When you think of fraud, you might think of large, high-profile cases like headphone giant Monster suing Beats for millions of dollars, or hedge fund managers getting convicted in court. It might surprise you that, according to Visa, online merchants lost $11.8 billion to cases of "friendly fraud" in 2012. This is where a customer issues a chargeback (in some cases deliberately), claiming an item was never received or that they never made the charge.
As many of you know, I have had a few e-commerce companies of my own. Most recently, I was the owner of Organize.com, doing $10 million a year in online sales. Friendly fraud was something we had to deal with on a daily basis. What happens is a customer orders products from our store, then, on the last day to return, files a claim with Visa or a similar card service. The customer claims that the product was never received (though we have proof through shipping tracking). The case is filed, and we have to give proof. It's a bit of work, and hurts our merchant account every time this happens. Typically, funds are put on hold as well, which can really hurt a company if it's having cash-flow issues. It's our word versus the customers, which means the customer typically wins. At Organize.com, we figured around one in every 300 orders would involve friendly fraud.
The problem has gotten steadily worse since Visa's reported data, with a report by CBS finding that over 86 percent of customer chargebacks are deliberate. According to CBS, the steps to investigate a chargeback are "tedious and labor-intensive," citing Visa's own chargeback management guide.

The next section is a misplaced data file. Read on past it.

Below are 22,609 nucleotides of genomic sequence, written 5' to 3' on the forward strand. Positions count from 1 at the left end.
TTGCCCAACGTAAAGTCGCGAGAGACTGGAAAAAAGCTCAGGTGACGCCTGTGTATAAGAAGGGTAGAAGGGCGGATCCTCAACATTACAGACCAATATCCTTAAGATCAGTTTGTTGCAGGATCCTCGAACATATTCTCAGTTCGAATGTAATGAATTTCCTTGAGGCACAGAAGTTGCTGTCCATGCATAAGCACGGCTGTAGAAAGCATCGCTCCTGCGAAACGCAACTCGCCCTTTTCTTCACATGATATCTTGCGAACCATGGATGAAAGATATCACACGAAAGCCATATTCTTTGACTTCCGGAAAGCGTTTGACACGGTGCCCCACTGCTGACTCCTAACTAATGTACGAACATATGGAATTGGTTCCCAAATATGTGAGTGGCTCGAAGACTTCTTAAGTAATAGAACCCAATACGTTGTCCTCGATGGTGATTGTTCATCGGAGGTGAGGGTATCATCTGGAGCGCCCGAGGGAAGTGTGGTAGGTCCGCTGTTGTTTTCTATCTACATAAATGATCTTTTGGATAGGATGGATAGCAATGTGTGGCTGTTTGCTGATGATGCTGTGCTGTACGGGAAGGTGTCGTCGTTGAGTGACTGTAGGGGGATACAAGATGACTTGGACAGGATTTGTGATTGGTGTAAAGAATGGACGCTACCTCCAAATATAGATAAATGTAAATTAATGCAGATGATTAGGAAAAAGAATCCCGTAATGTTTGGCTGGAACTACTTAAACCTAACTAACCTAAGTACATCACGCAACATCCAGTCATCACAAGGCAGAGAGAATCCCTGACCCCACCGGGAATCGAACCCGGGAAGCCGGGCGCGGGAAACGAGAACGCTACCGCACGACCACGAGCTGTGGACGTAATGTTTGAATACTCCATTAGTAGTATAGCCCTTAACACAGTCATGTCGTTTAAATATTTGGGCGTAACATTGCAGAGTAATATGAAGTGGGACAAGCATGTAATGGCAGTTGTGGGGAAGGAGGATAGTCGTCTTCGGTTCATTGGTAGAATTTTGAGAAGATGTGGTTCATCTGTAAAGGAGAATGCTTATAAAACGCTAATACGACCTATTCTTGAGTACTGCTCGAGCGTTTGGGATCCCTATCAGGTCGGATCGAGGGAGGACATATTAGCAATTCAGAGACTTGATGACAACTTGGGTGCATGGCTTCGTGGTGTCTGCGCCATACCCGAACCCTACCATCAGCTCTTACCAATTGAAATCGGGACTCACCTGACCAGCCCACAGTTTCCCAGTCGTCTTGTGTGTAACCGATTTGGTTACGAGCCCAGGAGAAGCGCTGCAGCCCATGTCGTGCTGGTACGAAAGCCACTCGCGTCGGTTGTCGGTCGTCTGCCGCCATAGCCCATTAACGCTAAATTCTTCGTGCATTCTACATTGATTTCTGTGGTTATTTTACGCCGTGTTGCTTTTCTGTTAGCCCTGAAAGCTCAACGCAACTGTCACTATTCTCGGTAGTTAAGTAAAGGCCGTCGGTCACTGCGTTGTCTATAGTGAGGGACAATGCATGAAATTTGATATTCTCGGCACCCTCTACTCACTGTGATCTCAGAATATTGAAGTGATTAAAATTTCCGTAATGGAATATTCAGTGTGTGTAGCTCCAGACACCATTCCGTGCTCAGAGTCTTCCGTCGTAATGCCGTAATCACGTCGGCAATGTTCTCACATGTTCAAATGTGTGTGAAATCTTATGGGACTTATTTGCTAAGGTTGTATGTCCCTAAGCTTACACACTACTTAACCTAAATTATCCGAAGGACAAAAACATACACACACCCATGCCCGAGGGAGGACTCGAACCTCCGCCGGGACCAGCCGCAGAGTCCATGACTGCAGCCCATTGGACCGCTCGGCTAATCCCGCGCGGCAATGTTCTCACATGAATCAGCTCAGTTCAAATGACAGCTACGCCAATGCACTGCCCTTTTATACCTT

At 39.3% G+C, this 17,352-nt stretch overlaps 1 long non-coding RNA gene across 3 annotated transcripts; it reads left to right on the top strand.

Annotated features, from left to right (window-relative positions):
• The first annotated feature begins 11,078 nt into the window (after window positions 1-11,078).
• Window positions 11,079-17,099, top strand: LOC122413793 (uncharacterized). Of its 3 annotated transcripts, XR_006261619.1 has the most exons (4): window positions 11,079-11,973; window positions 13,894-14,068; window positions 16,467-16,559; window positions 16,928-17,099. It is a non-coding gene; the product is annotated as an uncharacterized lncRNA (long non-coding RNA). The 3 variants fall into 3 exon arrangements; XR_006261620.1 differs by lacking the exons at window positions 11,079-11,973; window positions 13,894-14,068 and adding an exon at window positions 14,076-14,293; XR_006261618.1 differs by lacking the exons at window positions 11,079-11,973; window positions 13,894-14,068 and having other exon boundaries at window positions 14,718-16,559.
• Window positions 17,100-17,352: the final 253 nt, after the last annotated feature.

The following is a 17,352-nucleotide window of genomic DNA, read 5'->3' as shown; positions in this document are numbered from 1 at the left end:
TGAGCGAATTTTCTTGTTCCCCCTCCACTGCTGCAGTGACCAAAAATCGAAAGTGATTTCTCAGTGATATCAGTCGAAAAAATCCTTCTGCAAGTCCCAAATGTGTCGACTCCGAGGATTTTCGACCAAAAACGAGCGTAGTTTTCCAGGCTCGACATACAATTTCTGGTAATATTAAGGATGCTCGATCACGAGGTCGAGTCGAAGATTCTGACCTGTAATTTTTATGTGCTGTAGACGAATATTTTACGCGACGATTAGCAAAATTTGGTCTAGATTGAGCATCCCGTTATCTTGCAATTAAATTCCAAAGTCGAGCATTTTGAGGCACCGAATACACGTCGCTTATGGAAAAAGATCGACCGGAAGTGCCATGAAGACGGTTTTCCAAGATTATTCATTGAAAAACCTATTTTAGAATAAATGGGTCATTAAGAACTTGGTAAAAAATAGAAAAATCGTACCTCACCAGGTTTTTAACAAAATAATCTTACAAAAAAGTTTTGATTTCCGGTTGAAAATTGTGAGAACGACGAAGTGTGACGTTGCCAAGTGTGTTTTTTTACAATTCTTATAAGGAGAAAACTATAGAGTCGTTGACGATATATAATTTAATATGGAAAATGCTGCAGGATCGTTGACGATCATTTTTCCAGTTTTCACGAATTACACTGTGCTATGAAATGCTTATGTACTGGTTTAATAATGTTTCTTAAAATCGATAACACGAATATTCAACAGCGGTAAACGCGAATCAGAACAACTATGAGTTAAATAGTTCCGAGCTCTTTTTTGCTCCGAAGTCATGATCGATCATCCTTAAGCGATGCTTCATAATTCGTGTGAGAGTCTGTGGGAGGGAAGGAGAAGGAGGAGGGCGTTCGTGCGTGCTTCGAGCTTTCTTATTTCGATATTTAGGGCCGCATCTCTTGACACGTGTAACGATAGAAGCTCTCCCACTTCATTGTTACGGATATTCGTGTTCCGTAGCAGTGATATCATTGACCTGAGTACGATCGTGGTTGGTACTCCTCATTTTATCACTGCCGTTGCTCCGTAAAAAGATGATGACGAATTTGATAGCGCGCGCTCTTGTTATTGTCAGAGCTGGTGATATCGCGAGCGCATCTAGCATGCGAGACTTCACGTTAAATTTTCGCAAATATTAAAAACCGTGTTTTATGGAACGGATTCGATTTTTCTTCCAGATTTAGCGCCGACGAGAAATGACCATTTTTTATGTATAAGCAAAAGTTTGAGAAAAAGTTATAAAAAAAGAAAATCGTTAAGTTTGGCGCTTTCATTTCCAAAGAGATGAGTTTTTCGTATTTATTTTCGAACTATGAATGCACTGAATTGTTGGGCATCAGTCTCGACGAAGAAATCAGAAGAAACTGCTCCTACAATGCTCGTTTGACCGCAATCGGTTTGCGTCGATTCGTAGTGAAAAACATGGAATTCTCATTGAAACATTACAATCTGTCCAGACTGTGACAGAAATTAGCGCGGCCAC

Last week, Trustev, an e-commerce anti-fraud company, ran a study of that found that 17 percent of American consumers have disputed charges without contacting the online merchant. The scarier fact of the 1,000-person study was that 5.1 percent of those people admitted to deliberate chargebacks, with more than 20 percent saying that it "didn't bother them very much" or that it was "OK."
"In some cases, the consumer forgets which charges he made, and in some, he's intentionally committing fraud," Morgan Quinn from GoBankingRates.com writes in the Las Vegas Review-Journal. It's a gradual, almost imperceptibly difficult problem, as customers accidentally or deliberately chip away at companies in amounts as small as $5 at a time.
However, Trustev's study found that 8.6 percent of the people who had deliberately committed friendly fraud did so with items costing over $100 each. "Friendly fraud is a big problem for retailers, and it's very hard to combat, as these are 'good' customers without traditional fraud red flags," says Pat Phelan, CEO of Trustev. The company attempts to combat friendly fraud by tying repeat returners across multiple vendors on its network, along with tracking actual deliveries to customers' profiles.
ChargeBacks911, a company founded to fight for merchants hit by friendly fraud, has a comprehensive guide to protecting yourself. While many of the tips are obvious--such as keeping records of IPs and transaction histories, and making sure the customer is aware of the terms and conditions of sale--they also recommend a more loving, educational approach. This means that you should, ideally, keep the customer well-informed about the purchase so that they're less likely to "make the mistake," or at least be more loyal to your company.
A piece by Brian Krinch, a senior partner for credit score company FICO, also attributes the problem to trust between the consumer and the vendor--and says that the person in question may simply be too embarrassed to admit their own fault. "The best defense here is advanced consumer education," Krinch writes. "Consumers can also be wary of revealing their own actions and naivety: Imagine being asked by your bank, after a case of fraud, 'Have you ever allowed someone to have access to your card, or written down or revealed your PIN number?' Instinctively, everyone says, 'No, of course not' for fear of criticism or reprisal--in fact, many people do exactly that."
In any case, be intimately aware of your customers. Don't treat them as guilty until proven innocent, but be wary of any new customers suddenly making wild purchases that mysteriously disappeared. Especially when UPS says otherwise.